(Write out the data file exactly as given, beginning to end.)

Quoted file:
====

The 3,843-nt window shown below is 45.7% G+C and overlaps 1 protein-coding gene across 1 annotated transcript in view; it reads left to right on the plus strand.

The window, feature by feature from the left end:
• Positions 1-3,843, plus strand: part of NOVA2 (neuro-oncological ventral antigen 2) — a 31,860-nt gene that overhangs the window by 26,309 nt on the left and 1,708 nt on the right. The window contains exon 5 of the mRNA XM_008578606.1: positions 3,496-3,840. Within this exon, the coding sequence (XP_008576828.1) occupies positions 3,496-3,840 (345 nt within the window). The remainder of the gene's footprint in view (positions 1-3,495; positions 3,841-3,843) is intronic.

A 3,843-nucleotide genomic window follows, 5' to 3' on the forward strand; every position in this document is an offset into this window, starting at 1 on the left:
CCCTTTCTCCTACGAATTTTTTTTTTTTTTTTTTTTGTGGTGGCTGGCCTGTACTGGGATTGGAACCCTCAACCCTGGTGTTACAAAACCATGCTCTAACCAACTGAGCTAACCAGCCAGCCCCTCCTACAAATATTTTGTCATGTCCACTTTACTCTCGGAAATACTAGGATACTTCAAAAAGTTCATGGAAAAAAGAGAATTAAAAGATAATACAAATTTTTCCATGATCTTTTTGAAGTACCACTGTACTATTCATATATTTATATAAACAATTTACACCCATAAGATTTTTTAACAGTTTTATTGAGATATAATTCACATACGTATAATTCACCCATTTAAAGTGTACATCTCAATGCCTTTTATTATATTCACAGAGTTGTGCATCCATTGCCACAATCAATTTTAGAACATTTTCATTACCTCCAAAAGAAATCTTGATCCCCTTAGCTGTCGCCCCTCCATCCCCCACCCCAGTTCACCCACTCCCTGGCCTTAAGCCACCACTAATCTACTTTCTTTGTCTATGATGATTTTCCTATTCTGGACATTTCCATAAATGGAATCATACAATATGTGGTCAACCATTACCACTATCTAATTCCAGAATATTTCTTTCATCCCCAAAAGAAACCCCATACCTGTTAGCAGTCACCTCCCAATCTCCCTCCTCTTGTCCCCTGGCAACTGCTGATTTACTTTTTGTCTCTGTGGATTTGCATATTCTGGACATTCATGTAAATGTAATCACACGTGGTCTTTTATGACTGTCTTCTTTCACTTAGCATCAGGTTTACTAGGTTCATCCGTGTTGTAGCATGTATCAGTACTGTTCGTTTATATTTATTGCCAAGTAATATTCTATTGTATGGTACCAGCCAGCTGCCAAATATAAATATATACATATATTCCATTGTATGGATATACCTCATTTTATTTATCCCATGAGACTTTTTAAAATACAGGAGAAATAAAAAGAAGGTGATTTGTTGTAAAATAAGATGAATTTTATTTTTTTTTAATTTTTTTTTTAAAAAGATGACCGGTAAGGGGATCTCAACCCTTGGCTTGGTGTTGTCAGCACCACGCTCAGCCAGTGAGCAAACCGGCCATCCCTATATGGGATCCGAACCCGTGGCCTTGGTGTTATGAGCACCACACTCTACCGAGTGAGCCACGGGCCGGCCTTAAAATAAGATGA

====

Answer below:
The 3,843-nt window shown below is 45.7% G+C and overlaps 1 protein-coding gene across 1 annotated transcript in view; it reads left to right on the plus strand.

The window, feature by feature from the left end:
• Positions 1-3,843, plus strand: part of NOVA2 (neuro-oncological ventral antigen 2) — a 31,860-nt gene that overhangs the window by 26,309 nt on the left and 1,708 nt on the right. The window contains exon 5 of the mRNA XM_008578606.1: positions 3,496-3,840. Within this exon, the coding sequence (XP_008576828.1) occupies positions 3,496-3,840 (345 nt within the window). The remainder of the gene's footprint in view (positions 1-3,495; positions 3,841-3,843) is intronic.

A 3,843-nucleotide genomic window follows, 5' to 3' on the forward strand; every position in this document is an offset into this window, starting at 1 on the left:
CCCTTTCTCCTACGAATTTTTTTTTTTTTTTTTTTTGTGGTGGCTGGCCTGTACTGGGATTGGAACCCTCAACCCTGGTGTTACAAAACCATGCTCTAACCAACTGAGCTAACCAGCCAGCCCCTCCTACAAATATTTTGTCATGTCCACTTTACTCTCGGAAATACTAGGATACTTCAAAAAGTTCATGGAAAAAAGAGAATTAAAAGATAATACAAATTTTTCCATGATCTTTTTGAAGTACCACTGTACTATTCATATATTTATATAAACAATTTACACCCATAAGATTTTTTAACAGTTTTATTGAGATATAATTCACATACGTATAATTCACCCATTTAAAGTGTACATCTCAATGCCTTTTATTATATTCACAGAGTTGTGCATCCATTGCCACAATCAATTTTAGAACATTTTCATTACCTCCAAAAGAAATCTTGATCCCCTTAGCTGTCGCCCCTCCATCCCCCACCCCAGTTCACCCACTCCCTGGCCTTAAGCCACCACTAATCTACTTTCTTTGTCTATGATGATTTTCCTATTCTGGACATTTCCATAAATGGAATCATACAATATGTGGTCAACCATTACCACTATCTAATTCCAGAATATTTCTTTCATCCCCAAAAGAAACCCCATACCTGTTAGCAGTCACCTCCCAATCTCCCTCCTCTTGTCCCCTGGCAACTGCTGATTTACTTTTTGTCTCTGTGGATTTGCATATTCTGGACATTCATGTAAATGTAATCACACGTGGTCTTTTATGACTGTCTTCTTTCACTTAGCATCAGGTTTACTAGGTTCATCCGTGTTGTAGCATGTATCAGTACTGTTCGTTTATATTTATTGCCAAGTAATATTCTATTGTATGGTACCAGCCAGCTGCCAAATATAAATATATACATATATTCCATTGTATGGATATACCTCATTTTATTTATCCCATGAGACTTTTTAAAATACAGGAGAAATAAAAAGAAGGTGATTTGTTGTAAAATAAGATGAATTTTATTTTTTTTTAATTTTTTTTTTAAAAAGATGACCGGTAAGGGGATCTCAACCCTTGGCTTGGTGTTGTCAGCACCACGCTCAGCCAGTGAGCAAACCGGCCATCCCTATATGGGATCCGAACCCGTGGCCTTGGTGTTATGAGCACCACACTCTACCGAGTGAGCCACGGGCCGGCCTTAAAATAAGATGA